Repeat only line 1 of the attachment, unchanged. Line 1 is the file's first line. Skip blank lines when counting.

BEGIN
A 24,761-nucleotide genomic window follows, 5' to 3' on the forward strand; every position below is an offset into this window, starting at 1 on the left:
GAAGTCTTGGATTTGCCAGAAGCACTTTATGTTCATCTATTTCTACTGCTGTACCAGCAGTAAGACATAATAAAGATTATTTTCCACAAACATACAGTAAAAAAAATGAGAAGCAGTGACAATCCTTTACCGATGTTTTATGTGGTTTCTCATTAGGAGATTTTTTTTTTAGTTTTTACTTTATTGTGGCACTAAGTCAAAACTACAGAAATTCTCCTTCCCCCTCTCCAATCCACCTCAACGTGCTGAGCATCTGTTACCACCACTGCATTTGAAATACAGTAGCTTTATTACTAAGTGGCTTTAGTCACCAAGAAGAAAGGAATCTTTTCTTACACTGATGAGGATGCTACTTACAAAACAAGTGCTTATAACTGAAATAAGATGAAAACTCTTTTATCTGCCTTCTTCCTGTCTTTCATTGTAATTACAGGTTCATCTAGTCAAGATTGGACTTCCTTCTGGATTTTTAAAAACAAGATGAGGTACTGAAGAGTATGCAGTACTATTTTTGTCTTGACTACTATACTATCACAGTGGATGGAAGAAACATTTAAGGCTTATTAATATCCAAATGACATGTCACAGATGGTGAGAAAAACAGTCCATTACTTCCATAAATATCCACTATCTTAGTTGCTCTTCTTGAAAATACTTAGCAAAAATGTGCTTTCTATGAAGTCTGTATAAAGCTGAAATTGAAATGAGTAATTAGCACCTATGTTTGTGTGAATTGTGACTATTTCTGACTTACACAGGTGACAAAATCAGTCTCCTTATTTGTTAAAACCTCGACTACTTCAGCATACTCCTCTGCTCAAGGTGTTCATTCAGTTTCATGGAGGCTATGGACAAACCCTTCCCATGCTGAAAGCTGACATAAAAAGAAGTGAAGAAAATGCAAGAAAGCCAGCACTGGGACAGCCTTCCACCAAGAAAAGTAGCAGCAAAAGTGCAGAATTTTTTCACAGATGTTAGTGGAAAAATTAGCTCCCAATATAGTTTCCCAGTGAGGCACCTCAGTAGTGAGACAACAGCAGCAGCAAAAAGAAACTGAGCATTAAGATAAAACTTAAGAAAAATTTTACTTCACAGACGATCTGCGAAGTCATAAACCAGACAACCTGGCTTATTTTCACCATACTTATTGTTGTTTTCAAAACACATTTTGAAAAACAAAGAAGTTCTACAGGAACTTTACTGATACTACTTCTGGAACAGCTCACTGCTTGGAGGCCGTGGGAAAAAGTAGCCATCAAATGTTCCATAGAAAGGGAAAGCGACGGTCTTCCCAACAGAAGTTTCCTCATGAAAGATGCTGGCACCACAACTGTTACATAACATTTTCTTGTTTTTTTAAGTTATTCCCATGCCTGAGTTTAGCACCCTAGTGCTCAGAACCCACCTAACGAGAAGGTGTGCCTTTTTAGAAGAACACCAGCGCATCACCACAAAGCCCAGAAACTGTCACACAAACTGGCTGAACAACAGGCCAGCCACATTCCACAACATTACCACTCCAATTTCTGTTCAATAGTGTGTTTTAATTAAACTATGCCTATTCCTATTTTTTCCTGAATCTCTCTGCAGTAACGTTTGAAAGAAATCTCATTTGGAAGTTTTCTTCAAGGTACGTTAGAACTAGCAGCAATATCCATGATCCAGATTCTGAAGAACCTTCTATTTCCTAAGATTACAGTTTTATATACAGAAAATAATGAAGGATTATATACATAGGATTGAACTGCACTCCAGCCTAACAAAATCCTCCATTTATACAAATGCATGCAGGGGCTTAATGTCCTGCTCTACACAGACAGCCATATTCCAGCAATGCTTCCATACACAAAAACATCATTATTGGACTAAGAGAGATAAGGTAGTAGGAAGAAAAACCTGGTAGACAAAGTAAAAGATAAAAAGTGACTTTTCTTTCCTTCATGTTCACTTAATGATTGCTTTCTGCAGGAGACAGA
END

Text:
A 24,761-nucleotide genomic window follows, 5' to 3' on the forward strand; every position below is an offset into this window, starting at 1 on the left: